Our local new team offered a consultation with local EHE families. They provided this with less than a week’s notice and had not given any consideration to the fact that families who attended would have their children with them. This ignorance is shocking, where did they expect the children of EHE families to be when offering a week day meeting? At the consultation the offered to work with families, offered support and promised to share the Powerpoint slides that made up their presentation and the feedback they received from the community. This is yet to happen and the meeting was held in November 2019.

Paragraph 28 of the aforementioned document states "The team within which local authority home education officers sit can give out an important message about that authority’s view of home education. For example, it is inappropriate for such officers to be located with those working on attendance, children in care or safeguarding" - this hasn't changed at all our EHE team have joint roles with children missing education roles.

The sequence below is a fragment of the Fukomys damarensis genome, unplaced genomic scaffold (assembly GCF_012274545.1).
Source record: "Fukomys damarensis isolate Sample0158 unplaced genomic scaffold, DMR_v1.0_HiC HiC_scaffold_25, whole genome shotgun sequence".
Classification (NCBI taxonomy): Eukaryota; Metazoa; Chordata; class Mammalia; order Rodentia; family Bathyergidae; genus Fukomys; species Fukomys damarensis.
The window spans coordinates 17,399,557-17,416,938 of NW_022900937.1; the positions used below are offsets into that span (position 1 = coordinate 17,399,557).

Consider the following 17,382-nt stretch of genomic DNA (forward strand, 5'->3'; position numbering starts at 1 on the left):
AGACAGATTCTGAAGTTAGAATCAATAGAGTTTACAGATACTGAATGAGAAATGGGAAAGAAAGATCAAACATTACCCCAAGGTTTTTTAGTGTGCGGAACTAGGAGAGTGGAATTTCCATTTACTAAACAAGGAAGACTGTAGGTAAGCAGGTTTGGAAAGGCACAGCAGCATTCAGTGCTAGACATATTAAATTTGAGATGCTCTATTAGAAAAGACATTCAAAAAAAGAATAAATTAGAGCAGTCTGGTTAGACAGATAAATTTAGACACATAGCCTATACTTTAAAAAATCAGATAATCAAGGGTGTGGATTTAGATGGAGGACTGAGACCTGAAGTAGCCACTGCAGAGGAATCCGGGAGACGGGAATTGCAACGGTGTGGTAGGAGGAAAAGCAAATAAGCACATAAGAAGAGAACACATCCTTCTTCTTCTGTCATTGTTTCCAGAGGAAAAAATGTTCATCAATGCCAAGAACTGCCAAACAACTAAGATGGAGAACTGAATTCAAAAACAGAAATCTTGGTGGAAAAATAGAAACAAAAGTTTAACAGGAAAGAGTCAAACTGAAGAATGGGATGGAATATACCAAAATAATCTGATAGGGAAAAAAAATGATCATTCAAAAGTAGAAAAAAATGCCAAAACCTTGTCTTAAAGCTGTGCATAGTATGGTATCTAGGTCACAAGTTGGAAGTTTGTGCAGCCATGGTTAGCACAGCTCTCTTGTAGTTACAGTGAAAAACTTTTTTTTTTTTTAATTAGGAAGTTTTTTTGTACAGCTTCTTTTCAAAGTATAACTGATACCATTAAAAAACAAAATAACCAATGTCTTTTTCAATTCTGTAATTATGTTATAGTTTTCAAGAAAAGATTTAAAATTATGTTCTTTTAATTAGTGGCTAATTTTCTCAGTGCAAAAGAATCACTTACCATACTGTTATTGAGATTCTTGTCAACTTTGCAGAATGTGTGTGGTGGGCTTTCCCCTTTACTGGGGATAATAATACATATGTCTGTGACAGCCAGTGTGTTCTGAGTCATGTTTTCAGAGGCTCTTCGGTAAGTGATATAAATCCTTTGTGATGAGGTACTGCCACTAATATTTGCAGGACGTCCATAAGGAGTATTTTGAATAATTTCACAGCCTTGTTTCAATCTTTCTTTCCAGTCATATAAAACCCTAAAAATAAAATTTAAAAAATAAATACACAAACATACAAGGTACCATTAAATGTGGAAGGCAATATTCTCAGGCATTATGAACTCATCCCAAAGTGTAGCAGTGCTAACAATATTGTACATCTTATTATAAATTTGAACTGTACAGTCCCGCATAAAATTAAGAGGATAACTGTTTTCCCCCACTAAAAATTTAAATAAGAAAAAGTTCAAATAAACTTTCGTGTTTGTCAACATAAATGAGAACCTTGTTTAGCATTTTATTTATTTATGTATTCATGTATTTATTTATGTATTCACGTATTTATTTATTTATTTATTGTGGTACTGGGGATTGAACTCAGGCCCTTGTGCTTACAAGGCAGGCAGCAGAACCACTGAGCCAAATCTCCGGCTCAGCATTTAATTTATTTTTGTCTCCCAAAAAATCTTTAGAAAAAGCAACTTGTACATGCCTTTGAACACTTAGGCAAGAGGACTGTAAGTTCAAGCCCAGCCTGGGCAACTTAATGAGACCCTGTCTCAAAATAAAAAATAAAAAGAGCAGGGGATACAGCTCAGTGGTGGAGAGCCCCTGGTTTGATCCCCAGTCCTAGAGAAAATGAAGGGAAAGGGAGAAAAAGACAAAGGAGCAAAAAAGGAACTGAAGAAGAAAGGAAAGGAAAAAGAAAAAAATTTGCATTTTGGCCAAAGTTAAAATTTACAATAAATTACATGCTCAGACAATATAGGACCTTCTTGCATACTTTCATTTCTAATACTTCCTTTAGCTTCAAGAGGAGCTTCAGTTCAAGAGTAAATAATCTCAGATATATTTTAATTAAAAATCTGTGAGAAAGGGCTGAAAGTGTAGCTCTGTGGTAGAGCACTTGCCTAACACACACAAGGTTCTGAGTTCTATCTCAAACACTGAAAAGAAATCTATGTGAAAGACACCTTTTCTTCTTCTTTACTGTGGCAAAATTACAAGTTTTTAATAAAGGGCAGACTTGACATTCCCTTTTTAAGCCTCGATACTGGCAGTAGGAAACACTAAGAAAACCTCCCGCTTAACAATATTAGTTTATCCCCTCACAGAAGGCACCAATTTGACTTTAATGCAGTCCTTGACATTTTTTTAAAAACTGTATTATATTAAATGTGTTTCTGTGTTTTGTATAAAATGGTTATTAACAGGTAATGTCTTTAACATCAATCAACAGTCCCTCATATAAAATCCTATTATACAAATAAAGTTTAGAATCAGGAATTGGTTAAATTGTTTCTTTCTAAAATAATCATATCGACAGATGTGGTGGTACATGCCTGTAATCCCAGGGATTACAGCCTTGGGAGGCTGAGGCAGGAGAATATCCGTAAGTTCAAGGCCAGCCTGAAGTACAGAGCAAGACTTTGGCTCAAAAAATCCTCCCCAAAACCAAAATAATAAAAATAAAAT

Para 52 on local support: "Whilst we agree with the Minister’s view that local authorities, and not central Government, must be responsible for service provision in their area, we do not consider it acceptable that home-educated young people receive such different levels and quality of support dependent purely upon their postcode. Local authorities should be expected to produce a ‘local offer of support’ for home educators, stating what services are available, how these differ from those for parents of schooled children, and enabling home educators to compare with practice elsewhere. Critically, local offers must be developed in consultation with home educators and their families. We recommend that the Department for Education support pilots for such a scheme, and play a role in monitoring the quality of local offers and the adherence applied to them by local authorities. " This has been the opposite of my experience.